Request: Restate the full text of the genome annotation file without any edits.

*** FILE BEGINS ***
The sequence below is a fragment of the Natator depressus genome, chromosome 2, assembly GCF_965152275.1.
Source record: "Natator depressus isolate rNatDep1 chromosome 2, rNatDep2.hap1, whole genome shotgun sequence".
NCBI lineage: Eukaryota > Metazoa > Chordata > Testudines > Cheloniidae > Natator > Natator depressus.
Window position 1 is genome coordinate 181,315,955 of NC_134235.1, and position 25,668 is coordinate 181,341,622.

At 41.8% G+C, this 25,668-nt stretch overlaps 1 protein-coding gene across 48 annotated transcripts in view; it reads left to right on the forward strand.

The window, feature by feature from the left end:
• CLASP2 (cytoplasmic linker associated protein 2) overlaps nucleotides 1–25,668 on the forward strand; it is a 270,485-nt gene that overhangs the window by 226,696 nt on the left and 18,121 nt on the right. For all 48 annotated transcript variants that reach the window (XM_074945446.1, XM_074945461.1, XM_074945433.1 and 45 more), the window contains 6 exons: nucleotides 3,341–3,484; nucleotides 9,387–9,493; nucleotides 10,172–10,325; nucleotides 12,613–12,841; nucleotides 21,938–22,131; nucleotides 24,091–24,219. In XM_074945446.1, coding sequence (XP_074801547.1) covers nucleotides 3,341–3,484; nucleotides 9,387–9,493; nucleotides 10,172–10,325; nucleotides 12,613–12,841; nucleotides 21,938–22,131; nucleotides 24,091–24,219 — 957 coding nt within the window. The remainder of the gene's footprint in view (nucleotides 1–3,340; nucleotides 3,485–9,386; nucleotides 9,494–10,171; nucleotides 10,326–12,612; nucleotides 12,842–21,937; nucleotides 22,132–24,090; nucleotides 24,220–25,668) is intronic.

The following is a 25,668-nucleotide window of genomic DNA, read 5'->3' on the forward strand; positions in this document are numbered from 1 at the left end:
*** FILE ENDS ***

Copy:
The sequence below is a fragment of the Natator depressus genome, chromosome 2, assembly GCF_965152275.1.
Source record: "Natator depressus isolate rNatDep1 chromosome 2, rNatDep2.hap1, whole genome shotgun sequence".
NCBI lineage: Eukaryota > Metazoa > Chordata > Testudines > Cheloniidae > Natator > Natator depressus.
Window position 1 is genome coordinate 181,315,955 of NC_134235.1, and position 25,668 is coordinate 181,341,622.

At 41.8% G+C, this 25,668-nt stretch overlaps 1 protein-coding gene across 48 annotated transcripts in view; it reads left to right on the forward strand.

The window, feature by feature from the left end:
• CLASP2 (cytoplasmic linker associated protein 2) overlaps nucleotides 1–25,668 on the forward strand; it is a 270,485-nt gene that overhangs the window by 226,696 nt on the left and 18,121 nt on the right. For all 48 annotated transcript variants that reach the window (XM_074945446.1, XM_074945461.1, XM_074945433.1 and 45 more), the window contains 6 exons: nucleotides 3,341–3,484; nucleotides 9,387–9,493; nucleotides 10,172–10,325; nucleotides 12,613–12,841; nucleotides 21,938–22,131; nucleotides 24,091–24,219. In XM_074945446.1, coding sequence (XP_074801547.1) covers nucleotides 3,341–3,484; nucleotides 9,387–9,493; nucleotides 10,172–10,325; nucleotides 12,613–12,841; nucleotides 21,938–22,131; nucleotides 24,091–24,219 — 957 coding nt within the window. The remainder of the gene's footprint in view (nucleotides 1–3,340; nucleotides 3,485–9,386; nucleotides 9,494–10,171; nucleotides 10,326–12,612; nucleotides 12,842–21,937; nucleotides 22,132–24,090; nucleotides 24,220–25,668) is intronic.

The following is a 25,668-nucleotide window of genomic DNA, read 5'->3' on the forward strand; positions in this document are numbered from 1 at the left end: